Coe professor to discuss physics discoveries in “Cosmic Café” community presentation
Rod Pritchard, Director of Marketing and Public Relations
(319) 399-8605 or firstname.lastname@example.org
2012-04-17 13:16:34 - General
Coe Assistant Professor of Physics Ugur Akgun will be giving the first informal “Cosmic Café” talk entitled “The Dawn of New Physics at the Large Hadron Collider at the Cern Lab – on the Swiss-French border.” The presentation will be held at the Jambayz Island Grill, 305 Second Ave. SE in Cedar Rapids on Saturday, April 21, beginning at 11 a.m. Appetizers and beverages will be served, and the public is invited to participate at no charge.
The purpose of the “Cosmic Café” is to introduce the latest in scientific discovery to the community using an easily understandable approach. After a short presentation, Akgun will lead discussion on the topic and answer questions from the attendees.
The Large Hadron Collider (LHC) is the most ambitious scientific project that has ever been built. It is a gigantic particle accelerator, buried 100 meters underground in a 17-mile tunnel at the border of Switzerland and France. The goal of this proton smasher is to answer fundamental questions about the origin of mass, the nature of dark matter, black holes, and the earliest moments of the universe.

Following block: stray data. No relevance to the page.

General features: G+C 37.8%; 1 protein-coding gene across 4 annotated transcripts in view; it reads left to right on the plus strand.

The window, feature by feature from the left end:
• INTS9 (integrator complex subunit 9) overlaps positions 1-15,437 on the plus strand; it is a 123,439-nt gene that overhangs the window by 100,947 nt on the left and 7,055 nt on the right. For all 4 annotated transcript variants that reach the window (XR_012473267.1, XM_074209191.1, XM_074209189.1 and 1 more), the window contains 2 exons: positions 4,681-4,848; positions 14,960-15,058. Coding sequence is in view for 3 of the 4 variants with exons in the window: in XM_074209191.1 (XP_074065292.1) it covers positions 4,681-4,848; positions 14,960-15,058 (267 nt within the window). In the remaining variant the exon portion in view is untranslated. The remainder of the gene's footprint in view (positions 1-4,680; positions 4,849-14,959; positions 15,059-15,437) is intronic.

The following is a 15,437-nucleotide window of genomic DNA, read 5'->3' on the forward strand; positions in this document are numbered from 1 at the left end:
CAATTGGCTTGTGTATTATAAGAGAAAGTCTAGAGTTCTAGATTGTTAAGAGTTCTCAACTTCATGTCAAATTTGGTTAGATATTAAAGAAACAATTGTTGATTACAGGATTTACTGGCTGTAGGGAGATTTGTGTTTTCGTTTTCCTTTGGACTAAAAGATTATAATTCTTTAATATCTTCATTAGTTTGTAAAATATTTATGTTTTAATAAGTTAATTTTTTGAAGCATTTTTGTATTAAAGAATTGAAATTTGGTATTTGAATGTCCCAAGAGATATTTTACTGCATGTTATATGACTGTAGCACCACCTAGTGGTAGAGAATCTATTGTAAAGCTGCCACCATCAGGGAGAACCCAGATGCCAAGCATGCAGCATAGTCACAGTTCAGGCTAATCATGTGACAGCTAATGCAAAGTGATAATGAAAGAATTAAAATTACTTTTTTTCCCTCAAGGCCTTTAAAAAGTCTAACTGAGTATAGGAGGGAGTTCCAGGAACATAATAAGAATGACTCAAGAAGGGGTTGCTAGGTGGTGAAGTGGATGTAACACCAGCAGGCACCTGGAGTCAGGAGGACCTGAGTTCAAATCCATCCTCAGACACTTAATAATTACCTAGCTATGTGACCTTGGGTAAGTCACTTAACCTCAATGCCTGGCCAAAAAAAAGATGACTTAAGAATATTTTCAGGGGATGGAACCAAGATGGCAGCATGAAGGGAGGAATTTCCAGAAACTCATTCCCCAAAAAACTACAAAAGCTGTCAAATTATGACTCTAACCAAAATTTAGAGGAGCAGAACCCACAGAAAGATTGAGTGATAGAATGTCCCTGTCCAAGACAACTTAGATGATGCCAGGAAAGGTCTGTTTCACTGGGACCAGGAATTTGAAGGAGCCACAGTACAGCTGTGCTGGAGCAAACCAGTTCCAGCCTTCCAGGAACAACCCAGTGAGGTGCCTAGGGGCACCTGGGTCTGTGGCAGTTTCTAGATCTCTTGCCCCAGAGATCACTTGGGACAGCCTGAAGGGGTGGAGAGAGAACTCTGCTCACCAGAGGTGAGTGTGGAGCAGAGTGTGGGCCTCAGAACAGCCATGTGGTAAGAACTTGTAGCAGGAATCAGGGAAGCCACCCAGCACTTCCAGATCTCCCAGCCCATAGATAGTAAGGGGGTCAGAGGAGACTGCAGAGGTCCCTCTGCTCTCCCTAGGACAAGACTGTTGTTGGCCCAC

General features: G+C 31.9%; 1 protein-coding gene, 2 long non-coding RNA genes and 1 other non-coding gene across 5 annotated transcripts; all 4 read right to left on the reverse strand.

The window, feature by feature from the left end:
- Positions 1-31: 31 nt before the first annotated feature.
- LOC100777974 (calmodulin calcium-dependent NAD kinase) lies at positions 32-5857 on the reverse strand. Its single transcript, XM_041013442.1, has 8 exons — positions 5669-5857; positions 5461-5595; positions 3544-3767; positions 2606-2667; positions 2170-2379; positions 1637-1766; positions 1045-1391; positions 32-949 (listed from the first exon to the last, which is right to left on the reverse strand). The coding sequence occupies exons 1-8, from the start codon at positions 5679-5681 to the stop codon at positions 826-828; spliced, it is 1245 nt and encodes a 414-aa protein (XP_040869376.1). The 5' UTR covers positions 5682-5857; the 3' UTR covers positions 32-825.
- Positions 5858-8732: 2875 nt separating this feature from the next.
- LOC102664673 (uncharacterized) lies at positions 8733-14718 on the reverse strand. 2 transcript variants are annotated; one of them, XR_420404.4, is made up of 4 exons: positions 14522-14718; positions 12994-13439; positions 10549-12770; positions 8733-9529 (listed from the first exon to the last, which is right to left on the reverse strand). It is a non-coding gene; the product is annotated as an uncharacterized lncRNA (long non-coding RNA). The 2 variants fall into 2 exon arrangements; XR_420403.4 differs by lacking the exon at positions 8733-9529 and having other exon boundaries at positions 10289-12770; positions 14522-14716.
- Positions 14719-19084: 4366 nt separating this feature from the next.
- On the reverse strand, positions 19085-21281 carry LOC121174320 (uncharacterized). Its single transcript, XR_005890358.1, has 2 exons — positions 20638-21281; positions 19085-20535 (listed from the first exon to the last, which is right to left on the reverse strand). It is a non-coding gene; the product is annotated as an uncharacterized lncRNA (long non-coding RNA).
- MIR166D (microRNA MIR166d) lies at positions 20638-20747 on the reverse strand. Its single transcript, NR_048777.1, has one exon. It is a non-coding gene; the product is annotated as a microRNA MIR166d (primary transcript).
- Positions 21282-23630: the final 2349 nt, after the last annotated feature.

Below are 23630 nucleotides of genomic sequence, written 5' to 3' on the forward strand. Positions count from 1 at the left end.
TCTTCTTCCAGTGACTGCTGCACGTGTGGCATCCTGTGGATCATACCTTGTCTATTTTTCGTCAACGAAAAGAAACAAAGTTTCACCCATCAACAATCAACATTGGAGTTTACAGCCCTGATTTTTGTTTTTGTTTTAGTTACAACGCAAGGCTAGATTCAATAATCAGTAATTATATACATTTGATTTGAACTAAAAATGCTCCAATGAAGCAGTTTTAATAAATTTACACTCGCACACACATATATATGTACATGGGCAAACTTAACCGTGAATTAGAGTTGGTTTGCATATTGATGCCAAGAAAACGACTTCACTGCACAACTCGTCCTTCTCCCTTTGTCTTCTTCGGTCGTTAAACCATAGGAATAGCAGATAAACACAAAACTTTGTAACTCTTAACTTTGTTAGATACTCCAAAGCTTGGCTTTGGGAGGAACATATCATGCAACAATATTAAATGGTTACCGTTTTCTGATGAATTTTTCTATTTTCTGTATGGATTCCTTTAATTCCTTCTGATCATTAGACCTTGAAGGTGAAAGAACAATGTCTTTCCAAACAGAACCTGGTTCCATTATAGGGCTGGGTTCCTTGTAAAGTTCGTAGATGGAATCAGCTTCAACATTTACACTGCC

While LHC slams the protons together, 144 billion times every minute, four giant detectors watch closely to catch the glimpse of new information. Akgun has worked on one of these detectors, Compact Muon Solenoid (CMS), since 1996. His public lecture will provide an introduction to the science of particle physics, as well as the unknowns that physicists are trying to solve in the LHC.
The author of numerous scientific papers, Akgun is also member of SELEX and MIPP experiments at Fermi National Laboratory, in Batavia, Ill. His main expertise is on radiation hard light and particle detectors. Akgun also performs computational biophysics research, via molecular dynamics simulations of membrane proteins and viruses. The information obtained from these studies is used for computer-aided drug design efforts.
For more information on the presentation, call 319-399-8581.